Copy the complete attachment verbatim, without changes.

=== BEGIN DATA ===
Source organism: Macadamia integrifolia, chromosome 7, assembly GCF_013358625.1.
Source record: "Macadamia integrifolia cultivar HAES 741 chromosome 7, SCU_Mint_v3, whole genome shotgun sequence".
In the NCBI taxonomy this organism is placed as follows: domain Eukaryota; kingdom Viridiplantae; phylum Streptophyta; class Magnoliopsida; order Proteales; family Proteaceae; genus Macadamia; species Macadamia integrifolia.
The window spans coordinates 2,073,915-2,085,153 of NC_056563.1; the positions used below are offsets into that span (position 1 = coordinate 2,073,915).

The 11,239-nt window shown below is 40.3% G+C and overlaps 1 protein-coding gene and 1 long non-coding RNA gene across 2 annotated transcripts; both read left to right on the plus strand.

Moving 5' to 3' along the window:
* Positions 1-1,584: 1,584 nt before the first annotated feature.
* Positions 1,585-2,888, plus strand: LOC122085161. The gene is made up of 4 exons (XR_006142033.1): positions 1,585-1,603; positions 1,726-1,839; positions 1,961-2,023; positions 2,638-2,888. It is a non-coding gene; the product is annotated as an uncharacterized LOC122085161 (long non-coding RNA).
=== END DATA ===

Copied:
Source organism: Macadamia integrifolia, chromosome 7, assembly GCF_013358625.1.
Source record: "Macadamia integrifolia cultivar HAES 741 chromosome 7, SCU_Mint_v3, whole genome shotgun sequence".
In the NCBI taxonomy this organism is placed as follows: domain Eukaryota; kingdom Viridiplantae; phylum Streptophyta; class Magnoliopsida; order Proteales; family Proteaceae; genus Macadamia; species Macadamia integrifolia.
The window spans coordinates 2,073,915-2,085,153 of NC_056563.1; the positions used below are offsets into that span (position 1 = coordinate 2,073,915).

The 11,239-nt window shown below is 40.3% G+C and overlaps 1 protein-coding gene and 1 long non-coding RNA gene across 2 annotated transcripts; both read left to right on the plus strand.

Moving 5' to 3' along the window:
* Positions 1-1,584: 1,584 nt before the first annotated feature.
* Positions 1,585-2,888, plus strand: LOC122085161. The gene is made up of 4 exons (XR_006142033.1): positions 1,585-1,603; positions 1,726-1,839; positions 1,961-2,023; positions 2,638-2,888. It is a non-coding gene; the product is annotated as an uncharacterized LOC122085161 (long non-coding RNA).